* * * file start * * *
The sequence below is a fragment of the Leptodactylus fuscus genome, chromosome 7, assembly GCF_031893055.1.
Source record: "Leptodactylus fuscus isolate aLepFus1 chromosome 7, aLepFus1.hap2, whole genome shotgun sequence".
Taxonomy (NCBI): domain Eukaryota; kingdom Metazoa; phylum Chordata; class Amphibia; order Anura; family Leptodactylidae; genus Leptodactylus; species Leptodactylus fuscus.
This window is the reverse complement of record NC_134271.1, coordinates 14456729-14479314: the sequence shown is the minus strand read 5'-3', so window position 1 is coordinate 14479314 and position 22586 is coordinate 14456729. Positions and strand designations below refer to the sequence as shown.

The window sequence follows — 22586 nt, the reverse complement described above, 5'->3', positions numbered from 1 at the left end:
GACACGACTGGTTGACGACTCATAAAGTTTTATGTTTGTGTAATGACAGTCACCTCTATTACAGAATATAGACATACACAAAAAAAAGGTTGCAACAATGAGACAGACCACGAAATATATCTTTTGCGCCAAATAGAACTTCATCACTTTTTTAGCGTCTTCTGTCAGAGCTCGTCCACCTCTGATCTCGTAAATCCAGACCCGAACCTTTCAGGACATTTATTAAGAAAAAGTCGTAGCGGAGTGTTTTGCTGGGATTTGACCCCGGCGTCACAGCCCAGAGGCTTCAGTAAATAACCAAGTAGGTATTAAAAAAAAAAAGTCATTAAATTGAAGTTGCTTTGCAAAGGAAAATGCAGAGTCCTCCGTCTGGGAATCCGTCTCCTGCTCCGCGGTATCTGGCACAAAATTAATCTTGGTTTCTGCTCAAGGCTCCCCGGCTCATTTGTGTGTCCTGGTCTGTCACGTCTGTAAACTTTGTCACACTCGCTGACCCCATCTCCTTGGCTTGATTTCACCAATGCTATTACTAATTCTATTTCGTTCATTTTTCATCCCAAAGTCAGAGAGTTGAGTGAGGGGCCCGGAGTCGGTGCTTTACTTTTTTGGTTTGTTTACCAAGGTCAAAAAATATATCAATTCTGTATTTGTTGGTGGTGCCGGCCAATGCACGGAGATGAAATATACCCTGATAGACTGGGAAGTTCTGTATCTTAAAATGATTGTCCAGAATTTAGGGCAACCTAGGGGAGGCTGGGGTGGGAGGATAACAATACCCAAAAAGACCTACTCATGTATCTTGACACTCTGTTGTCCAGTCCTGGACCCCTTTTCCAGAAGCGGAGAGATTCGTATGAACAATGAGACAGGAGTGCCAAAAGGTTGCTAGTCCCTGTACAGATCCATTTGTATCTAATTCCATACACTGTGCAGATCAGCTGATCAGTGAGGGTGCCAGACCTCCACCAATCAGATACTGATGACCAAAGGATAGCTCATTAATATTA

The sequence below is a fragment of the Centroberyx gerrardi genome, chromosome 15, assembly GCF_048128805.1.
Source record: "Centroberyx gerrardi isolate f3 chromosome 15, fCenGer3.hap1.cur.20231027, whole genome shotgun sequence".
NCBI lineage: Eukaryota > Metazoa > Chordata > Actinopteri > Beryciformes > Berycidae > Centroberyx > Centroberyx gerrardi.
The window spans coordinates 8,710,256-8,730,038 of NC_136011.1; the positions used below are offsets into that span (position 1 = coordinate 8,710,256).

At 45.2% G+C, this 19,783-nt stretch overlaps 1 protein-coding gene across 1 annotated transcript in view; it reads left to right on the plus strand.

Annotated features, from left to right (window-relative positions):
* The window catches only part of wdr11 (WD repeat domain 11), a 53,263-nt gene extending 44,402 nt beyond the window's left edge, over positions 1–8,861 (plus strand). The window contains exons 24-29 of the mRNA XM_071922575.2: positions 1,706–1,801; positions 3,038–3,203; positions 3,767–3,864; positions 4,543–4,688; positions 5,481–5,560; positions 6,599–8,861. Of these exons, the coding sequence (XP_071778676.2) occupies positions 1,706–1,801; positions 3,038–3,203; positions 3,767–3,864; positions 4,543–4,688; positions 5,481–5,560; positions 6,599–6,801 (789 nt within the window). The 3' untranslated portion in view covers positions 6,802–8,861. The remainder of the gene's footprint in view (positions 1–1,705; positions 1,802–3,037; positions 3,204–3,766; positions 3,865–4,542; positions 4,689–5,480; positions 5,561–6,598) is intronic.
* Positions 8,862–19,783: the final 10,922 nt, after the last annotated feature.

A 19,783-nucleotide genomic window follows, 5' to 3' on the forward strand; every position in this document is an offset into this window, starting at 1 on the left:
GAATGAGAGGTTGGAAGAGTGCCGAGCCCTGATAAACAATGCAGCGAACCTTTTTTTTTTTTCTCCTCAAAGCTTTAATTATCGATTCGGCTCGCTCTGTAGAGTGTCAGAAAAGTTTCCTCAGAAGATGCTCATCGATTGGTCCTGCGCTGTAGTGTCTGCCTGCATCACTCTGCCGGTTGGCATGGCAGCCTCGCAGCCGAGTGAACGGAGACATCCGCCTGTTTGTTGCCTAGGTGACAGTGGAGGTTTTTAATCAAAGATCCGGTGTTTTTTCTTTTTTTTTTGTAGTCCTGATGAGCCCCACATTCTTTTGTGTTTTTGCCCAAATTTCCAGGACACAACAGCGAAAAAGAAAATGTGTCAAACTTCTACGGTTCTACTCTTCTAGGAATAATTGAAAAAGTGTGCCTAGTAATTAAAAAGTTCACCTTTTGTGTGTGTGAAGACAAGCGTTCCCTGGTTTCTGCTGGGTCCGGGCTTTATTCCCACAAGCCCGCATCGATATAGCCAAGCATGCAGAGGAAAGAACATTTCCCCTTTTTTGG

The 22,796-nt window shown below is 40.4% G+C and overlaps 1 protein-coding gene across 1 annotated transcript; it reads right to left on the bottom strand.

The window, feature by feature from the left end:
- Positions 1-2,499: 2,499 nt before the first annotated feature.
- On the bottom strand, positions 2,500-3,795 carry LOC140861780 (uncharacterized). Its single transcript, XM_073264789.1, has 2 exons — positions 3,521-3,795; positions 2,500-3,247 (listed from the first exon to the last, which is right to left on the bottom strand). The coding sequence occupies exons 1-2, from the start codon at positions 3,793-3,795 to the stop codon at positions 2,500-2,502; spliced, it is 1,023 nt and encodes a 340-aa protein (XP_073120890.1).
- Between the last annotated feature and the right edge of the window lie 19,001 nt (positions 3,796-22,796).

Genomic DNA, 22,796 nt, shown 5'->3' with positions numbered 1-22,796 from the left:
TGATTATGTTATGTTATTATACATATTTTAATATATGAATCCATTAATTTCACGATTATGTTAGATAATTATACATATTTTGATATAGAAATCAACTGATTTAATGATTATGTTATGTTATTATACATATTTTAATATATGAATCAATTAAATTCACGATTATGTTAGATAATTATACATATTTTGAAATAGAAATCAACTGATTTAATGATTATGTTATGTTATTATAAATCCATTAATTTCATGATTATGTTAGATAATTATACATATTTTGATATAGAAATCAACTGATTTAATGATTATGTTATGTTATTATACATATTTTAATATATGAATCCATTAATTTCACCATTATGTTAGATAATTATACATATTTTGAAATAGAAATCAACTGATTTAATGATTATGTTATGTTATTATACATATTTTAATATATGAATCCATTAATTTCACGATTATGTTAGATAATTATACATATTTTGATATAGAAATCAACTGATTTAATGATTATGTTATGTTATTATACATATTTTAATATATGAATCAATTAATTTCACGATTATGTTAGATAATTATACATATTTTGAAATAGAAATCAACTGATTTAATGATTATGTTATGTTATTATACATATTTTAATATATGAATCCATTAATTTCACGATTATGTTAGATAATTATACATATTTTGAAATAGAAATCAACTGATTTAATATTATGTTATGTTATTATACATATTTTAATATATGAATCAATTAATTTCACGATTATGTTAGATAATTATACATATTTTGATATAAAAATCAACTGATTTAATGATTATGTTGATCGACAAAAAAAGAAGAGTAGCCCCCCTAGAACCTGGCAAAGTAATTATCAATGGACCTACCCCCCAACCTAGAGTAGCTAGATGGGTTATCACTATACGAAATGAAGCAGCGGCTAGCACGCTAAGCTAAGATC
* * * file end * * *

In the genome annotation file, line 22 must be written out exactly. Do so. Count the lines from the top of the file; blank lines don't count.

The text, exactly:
Genomic DNA, 22,796 nt, shown 5'->3' with positions numbered 1-22,796 from the left: